So why have robust evidence and best practice guidelines failed so far to achieve the National Service Framework targets? Resistance to change on the part of the physician or general practitioner is often cited as a reason why valid research based recommendations and clinical guidance are not routinely adopted in practice. Ten years ago, lack of interest among doctors may have been a barrier to prescribing prophylactic drugs following myocardial infarction, but this seems less likely now given the high profile accorded to secondary prevention of coronary heart disease by the National Health Service both locally and nationally. The results of EUROASPIRE II suggest that progress is being made in this area, albeit more slowly than most of us would wish.7 Lack of resources are also usually quoted as a barrier to implementing guidelines. The cost of treating coronary heart disease patients with statins in 1999 was estimated to lie between £5100 and £8200 per life year gained.8 The authors argued that this was as cost effective as many other treatments in wide use—for example, bypass surgery for men with severe angina and three vessel disease.8 Statins are certainly more cost effective than the measures taken to improve safety of rail travel after the Hatfield crash. If as a country we can afford one then why not the other?


Another important barrier is that a significant minority of the public may not wish or be able to comply. This politically incorrect observation is supported by the results of several recent studies which suggest that patients in the UK may be less willing than their counterparts in the US and Europe to change their lifestyles and take prophylactic medication.9 Failure to adhere to advice and treatment does not necessarily imply a deliberate wish on the part of the patient to sabotage the efforts of clinicians in reducing coronary risk, but reflects a complex web of choices and influences on patients' behaviour. A wealth of research in the compliance and adherence field has identified factors influencing the likelihood that patients will engage in behavioural change: these include knowledge (though it is quite clear that knowledge alone does not change behaviour), health beliefs, readiness to change, perception of benefits, social and cultural factors, and the doctor–patient relationship. Successful secondary prevention will need to take all of these into account.10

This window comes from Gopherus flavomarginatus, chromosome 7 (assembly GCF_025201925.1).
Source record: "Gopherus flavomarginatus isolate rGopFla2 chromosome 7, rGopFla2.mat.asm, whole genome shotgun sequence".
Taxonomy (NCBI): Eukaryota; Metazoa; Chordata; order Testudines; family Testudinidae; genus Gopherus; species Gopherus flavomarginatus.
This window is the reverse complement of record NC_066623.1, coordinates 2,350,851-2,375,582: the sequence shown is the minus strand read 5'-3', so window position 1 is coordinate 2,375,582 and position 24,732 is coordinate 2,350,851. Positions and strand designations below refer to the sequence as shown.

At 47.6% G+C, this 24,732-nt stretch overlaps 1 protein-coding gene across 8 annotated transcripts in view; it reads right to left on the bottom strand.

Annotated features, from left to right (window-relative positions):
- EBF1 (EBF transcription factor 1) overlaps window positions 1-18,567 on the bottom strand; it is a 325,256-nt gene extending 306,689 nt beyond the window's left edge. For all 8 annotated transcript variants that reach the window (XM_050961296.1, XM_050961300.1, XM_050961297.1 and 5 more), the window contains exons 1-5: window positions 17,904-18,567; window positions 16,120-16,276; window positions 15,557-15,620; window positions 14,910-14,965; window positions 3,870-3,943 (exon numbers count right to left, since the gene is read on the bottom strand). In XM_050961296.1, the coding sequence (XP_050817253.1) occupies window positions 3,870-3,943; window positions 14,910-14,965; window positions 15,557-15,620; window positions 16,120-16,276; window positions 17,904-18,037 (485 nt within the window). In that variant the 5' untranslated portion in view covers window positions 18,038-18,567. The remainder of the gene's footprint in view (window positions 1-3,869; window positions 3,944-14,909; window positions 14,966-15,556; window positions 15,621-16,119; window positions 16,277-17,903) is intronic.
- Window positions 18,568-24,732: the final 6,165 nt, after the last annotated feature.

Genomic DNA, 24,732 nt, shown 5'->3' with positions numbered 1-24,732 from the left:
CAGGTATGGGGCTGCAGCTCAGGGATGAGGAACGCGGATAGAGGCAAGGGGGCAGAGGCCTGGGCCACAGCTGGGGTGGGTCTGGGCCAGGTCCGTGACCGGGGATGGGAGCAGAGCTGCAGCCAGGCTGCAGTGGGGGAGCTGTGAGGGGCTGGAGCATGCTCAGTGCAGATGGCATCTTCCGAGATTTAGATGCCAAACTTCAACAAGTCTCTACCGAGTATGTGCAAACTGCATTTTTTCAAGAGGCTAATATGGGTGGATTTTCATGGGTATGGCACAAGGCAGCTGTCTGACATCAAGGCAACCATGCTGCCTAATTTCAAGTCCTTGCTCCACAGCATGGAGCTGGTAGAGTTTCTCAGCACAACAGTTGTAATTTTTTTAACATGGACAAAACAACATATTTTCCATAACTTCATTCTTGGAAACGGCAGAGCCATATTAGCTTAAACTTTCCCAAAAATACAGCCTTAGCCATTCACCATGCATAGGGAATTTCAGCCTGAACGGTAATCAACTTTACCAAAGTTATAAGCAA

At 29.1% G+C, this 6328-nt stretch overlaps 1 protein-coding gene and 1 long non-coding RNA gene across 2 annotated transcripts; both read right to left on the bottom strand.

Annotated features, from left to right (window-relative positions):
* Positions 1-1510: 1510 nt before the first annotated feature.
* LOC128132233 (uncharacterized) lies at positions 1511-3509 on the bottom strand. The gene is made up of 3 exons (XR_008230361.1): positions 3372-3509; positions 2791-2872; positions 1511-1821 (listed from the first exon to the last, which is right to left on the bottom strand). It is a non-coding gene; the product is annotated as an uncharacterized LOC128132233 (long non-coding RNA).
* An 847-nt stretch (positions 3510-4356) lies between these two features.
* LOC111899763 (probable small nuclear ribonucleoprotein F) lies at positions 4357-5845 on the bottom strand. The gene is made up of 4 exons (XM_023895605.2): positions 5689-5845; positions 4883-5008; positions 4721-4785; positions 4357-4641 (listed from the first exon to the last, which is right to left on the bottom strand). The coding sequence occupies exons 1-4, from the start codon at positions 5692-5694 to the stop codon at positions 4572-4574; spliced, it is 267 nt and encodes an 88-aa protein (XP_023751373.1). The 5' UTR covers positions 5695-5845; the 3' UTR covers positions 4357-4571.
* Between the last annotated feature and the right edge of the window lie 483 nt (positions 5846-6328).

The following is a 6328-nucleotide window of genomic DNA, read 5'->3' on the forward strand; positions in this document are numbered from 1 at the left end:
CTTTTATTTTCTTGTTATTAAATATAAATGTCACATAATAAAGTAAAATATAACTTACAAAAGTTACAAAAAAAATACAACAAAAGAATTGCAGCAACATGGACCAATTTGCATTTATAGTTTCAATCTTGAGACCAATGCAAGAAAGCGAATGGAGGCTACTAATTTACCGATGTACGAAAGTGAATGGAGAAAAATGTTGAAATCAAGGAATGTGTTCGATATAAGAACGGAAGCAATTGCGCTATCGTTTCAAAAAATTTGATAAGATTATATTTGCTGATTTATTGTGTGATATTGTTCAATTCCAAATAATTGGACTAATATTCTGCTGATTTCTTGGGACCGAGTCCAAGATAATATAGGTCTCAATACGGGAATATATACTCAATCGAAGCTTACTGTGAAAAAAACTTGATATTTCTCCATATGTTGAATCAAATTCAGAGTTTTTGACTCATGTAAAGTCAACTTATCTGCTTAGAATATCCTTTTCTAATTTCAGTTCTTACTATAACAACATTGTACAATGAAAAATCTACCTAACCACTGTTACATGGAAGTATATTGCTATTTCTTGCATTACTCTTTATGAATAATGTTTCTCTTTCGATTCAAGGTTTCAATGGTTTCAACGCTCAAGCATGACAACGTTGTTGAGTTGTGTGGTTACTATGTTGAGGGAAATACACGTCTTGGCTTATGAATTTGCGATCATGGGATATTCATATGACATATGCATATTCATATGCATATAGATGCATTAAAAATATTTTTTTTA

Against this background, and the recent demonstration that statins benefit male and female coronary heart disease patients up to 80 years of age provided their serum cholesterol is greater than 3.5 mmol/l at the start of treatment,11 an increasing body of evidence supports the view that these drugs should be started in hospital at the time of the acute coronary syndrome. Four observational studies12–15 and two randomised trials16,17 suggest such a strategy will not only increase compliance12,13 but also improve outcome.12–17 One of these studies, a quality improvement programme which focused on implementing secondary prophylactic medical treatment with lifestyle advice, increased statin prescription at discharge from 6% to 86% of myocardial infarction patients.12 Treatment rates one year after discharge were 10% and 91%, respectively. These were associated with an increase in patients achieving a low density lipoprotein cholesterol concentration less than 2.6 mmol/l (6% v 58%) and a reduction both in recurrent myocardial infarction (7.8% v 3.1%) and total mortality (7.0% v 3.3%). This achievement was all the more remarkable because the study was conducted as long ago as 1994.

In hospital initiation of lipid lowering therapy means that treatment is started when the minds of patients and their carers are concentrated on their cardiovascular risk, which in turn may strengthen the perception that this therapy is essential for the prevention of recurrent events.18 The lesson for us all is that we can make a difference if we are sufficiently determined to do so.

Despite well documented clinical benefit of statins in patients with coronary heart disease, there remains a significant “treatment gap” between those patients in whom treatment is indicated and those who actually receive it